While breakfast and lunch steal the limelight, many retailers are grappling with how to make a dinner offer work in store. Max Liu and Tom Gockelen-Kozlowski report.

Colin Smith, Pinkie Farm Convenience Store, Musselburgh

My challenge
Food to go is much easier to do at lunchtime for the obvious reason that people are willing to eat lunch on the go, whereas in the evening they want a more substantial meal. Convenience stores are not the first places people think of for dinner – they’re more likely to go to the supermarket or use takeaways –
so one of the biggest challenges is letting them know we can cater for them for dinner.

My strategy
At Pinkie Farm, we’ve invested in a heated self-service counter that means we can sell hot food until 8.30pm. On the heated shelves our pies and pasties stay warm for two hours. It’s early days but we’re going to expand our range, introducing pizzas and pasta dishes. It will take time but, if we can let our customers know we’re doing food to go for dinner,  I’m confident we will be successful. We just have to stick at it and be prepared for it to take time.

Karen Bull, Spar Crescent Stores, Witney

My challenge
Lunch is responsible for our strongest food to go sales but dinner is definitely a growing area. Presentation is a key part of retail and I’ve found that increased visibility has helped to bring these chilled dinner items to customers’ attention. Since our refit, we’ve been able to stock dinner items that we couldn’t sell in the past. Chilled chicken kievs and fishcakes are both selling well. I put this down, in part, to the new stand-up fridges we’ve installed. Previously, we had low-level fridges and customers couldn’t always see what they were after. In the new fridges, products are more visible.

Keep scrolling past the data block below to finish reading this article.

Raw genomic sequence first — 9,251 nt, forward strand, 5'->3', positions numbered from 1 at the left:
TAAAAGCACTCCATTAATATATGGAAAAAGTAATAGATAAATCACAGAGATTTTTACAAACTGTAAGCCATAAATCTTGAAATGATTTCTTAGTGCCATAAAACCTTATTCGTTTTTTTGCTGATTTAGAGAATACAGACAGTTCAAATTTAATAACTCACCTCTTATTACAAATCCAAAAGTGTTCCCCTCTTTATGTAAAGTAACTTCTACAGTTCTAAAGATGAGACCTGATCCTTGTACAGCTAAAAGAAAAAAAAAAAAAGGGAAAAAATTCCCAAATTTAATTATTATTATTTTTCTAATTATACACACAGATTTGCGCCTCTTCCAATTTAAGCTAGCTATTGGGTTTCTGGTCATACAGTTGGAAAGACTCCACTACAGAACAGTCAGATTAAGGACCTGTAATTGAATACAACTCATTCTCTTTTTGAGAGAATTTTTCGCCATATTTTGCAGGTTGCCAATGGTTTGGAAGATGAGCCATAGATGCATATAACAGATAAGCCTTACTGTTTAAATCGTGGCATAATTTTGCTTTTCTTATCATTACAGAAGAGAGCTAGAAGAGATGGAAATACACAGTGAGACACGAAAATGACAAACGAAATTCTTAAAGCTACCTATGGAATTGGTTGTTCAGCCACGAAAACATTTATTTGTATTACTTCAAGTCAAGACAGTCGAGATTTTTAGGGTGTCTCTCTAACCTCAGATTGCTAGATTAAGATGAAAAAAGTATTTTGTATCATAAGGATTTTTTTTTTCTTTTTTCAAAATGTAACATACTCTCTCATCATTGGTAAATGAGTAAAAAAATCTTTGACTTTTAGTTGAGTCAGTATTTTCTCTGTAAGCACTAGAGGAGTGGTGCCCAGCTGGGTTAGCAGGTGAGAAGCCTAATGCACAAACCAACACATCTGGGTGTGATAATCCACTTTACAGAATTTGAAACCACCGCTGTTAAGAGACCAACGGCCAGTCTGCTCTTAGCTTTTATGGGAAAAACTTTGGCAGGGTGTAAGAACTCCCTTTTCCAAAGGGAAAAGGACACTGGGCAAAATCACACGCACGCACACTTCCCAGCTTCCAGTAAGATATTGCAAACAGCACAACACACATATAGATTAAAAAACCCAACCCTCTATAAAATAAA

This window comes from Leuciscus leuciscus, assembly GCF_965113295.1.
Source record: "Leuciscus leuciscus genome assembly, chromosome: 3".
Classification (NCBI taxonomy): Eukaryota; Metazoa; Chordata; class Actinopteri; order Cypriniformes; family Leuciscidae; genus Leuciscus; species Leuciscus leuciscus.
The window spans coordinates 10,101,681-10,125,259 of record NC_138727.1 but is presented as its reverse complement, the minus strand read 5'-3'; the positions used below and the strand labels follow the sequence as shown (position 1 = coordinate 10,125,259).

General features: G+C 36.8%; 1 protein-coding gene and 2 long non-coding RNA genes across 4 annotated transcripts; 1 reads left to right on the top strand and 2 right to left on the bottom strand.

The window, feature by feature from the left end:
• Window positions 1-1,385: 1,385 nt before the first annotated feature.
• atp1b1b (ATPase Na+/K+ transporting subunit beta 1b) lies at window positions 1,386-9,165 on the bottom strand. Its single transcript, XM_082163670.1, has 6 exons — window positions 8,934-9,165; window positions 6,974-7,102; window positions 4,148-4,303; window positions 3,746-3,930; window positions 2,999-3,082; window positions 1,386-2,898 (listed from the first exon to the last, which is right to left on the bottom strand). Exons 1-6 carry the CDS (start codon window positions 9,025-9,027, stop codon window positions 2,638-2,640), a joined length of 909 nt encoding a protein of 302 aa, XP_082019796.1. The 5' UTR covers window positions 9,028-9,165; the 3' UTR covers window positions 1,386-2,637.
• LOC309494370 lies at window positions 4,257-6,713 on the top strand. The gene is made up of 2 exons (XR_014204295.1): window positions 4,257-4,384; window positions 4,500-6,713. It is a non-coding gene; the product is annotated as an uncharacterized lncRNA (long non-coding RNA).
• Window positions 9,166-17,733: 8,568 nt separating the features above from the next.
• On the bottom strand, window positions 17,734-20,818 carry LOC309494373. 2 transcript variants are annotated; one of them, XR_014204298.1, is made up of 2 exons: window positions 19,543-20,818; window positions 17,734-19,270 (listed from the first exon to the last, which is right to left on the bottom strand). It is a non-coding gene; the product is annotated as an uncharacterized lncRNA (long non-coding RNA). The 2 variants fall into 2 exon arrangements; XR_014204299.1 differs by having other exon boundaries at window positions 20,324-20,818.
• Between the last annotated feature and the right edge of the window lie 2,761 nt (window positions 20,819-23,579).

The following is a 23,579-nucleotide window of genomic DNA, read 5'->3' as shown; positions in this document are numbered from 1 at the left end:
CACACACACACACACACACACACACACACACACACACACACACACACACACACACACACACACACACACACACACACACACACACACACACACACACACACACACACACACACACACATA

My strategy
I like to mix up our stock and, if any retailers reading this are thinking about how to approach dinner food to go, I advise them to give different products a go. You never know what will turn out to be popular with your customers until you bring products into your store and see if they sell. Richmond part-baked sausages are a good example. We couldn’t sell them before but customers have been buying them recently.  

Amandeep Singh, Singh’s Convenience Premier, Barnsley

My challenge
Food to go makes up 7%-10% of our business and it’s definitely grown in the past couple of years. It’s popular at lunchtime and we get a healthy amount of passing trade. We always do the Booker sandwich deal for £3 but we also do quite well selling hot food to kids on their way home from school. Hot dogs have been a big hit and we sell about 20 day. Burgers and chicken wraps also go down well. We are selling about 10 every day. I’m not sure if those items count as dinner – you’d have to ask the kids.

My strategy
We are interested in introducing a Subway franchise by 2020. There’s no doubt that dinner as food to go is difficult for us. At the moment, fewer people come in for that in this residential, family-orientated area. They prefer ready meals in the evening so we have other no plans to develop food to go for dinner at the moment.  

Check out parts two and three in this series over the coming days